The Slovenia Times

Fiscal Rule Passes First Reading



The bill implements the fiscal rule after it was enshrined in the Constitution in May 2013 in line with the EU's fiscal compact signed in March 2012.

Rather than immediate, the implementation of the rule will be gradual, which Finance Minister DuĊĦan Mramor said would enable the country to avoid jeopardising economic growth.

The bill, which requires a two-thirds majority, allows for a deficit and loan taking at time of recession and a surplus and paying out of the debt at times of economic upturn.

"In the mid-term period no new debt is generated - the state is not taking out new loans but is spending as much as it generates," Mramor said as he presented the bill to MPs on Wednesday.

According to him, exceptions will be allowed only in case of extraordinary events of big proportions.

In line with the bill, the National Assembly will determine the target balance and maximum level of expenditure for 2016 and 2017 within 60 days after the act takes effect.

The implementation of the law will be overseen by the Fiscal Council as an independent body.

Comprising three members, the council is to be appointed by the National Assembly with nominees put forward by the president, the central bank and the government.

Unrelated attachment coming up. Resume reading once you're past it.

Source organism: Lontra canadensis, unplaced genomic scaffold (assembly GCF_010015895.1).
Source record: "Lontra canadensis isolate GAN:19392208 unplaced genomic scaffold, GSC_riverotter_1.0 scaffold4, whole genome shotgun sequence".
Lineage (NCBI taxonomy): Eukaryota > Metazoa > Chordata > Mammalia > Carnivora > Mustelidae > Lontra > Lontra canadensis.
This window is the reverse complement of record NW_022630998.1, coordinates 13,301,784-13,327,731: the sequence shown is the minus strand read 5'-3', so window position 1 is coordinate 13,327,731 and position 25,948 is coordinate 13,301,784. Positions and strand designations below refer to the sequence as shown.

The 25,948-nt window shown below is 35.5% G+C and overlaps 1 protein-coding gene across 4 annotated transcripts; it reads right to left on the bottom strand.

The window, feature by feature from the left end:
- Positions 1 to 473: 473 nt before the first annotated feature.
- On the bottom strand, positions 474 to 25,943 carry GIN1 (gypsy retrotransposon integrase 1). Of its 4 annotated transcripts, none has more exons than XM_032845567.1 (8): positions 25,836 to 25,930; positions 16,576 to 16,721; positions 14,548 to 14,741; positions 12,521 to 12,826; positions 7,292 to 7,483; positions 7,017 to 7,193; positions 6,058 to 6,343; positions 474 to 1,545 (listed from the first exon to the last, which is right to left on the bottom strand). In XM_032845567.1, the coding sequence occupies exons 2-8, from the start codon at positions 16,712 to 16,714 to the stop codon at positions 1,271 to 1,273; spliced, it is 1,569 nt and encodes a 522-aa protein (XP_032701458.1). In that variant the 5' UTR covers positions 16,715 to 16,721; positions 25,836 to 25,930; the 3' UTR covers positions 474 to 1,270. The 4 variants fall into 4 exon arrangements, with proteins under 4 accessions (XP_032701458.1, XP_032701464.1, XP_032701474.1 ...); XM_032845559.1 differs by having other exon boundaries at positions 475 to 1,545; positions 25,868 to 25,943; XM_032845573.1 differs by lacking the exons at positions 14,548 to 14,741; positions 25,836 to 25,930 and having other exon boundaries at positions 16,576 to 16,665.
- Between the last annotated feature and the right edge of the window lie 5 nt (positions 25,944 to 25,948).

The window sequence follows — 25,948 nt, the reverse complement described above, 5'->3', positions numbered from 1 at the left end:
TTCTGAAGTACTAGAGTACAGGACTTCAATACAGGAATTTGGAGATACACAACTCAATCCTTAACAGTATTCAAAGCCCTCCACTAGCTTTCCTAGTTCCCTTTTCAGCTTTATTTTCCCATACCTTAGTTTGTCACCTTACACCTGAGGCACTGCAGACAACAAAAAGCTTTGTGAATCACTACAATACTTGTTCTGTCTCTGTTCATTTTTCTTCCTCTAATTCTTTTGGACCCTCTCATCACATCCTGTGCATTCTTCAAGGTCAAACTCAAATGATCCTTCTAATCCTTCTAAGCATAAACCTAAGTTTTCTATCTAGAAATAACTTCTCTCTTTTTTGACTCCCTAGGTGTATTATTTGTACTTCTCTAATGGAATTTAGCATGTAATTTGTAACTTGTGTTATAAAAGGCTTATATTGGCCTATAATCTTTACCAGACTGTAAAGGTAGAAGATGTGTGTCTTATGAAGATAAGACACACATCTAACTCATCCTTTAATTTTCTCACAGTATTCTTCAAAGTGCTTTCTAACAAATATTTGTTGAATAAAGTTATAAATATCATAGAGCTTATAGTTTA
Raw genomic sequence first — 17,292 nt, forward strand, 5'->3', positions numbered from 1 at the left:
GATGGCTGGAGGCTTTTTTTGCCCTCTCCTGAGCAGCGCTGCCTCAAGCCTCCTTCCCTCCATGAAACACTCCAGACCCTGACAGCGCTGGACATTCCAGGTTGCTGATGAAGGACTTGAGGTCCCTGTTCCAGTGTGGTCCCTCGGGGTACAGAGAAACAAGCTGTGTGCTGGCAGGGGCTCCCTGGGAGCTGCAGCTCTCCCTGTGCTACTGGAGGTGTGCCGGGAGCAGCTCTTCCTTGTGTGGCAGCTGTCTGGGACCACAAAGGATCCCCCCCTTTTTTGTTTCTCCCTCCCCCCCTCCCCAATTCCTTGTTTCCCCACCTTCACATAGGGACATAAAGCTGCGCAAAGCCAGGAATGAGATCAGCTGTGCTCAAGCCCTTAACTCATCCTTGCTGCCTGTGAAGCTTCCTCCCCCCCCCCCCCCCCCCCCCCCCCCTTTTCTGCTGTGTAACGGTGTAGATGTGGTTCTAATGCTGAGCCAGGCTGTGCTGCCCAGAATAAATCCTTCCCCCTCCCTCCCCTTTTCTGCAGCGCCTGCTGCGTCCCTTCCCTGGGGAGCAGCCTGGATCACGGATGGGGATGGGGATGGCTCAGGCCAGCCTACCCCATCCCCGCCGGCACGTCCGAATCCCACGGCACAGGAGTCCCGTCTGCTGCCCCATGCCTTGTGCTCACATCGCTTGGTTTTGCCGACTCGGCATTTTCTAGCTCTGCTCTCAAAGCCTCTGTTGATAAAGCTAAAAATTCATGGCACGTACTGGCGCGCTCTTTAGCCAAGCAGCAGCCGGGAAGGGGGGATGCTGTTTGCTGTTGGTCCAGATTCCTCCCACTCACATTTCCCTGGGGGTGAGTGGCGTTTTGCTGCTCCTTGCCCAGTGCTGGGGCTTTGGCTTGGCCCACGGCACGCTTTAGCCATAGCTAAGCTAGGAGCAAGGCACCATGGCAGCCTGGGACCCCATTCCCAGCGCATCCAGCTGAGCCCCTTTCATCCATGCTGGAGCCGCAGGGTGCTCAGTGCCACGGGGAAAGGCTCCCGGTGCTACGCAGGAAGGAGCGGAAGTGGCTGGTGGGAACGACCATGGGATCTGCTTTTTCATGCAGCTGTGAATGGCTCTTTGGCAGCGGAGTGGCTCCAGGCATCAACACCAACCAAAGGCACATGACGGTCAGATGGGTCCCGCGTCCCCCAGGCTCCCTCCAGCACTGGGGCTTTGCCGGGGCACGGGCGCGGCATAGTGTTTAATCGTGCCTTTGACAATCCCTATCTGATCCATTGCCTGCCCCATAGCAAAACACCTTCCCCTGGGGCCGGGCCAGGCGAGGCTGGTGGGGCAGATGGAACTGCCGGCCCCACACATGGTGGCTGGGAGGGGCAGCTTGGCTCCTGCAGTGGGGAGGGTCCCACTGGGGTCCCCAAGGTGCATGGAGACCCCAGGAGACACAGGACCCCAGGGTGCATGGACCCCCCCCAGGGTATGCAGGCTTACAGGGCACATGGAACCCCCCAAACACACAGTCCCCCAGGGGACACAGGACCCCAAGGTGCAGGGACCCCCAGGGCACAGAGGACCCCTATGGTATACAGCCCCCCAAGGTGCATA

The members, who need to be experts in finance or macro-economy, will be elected for a five-year term and can only be appointed for up to two consecutive terms.

While the bill is vague on the details, the passage at first reading was secured after parties signed a separate pledge that the details will be hashed out.

The commitment states that the bill, along with draft versions of amendments agreed after it was submitted to parliament, constitutes the appropriate basis for the next reading.

The only party to oppose the fiscal rule in principle was the United Left (ZL), which called for removing it from the Constitution.

The opposition Democratic Party (SDS) wanted the rule to be implemented immediately, and the fellow New Slovenia (NSi) called for stricter provisions.

However, both parties have contributed their votes with the stated aim of trying to tighten the provisions in subsequent readings.

Mramor said after the vote that he had not expected the bill to get such a wide support at first reading and that the government would strive for the final version of the bill to also enjoy such a wide support.

He said the passage of the bill was crucial for Slovenia, as it was the last eurozone country to not have fully implemented the fiscal rule yet.


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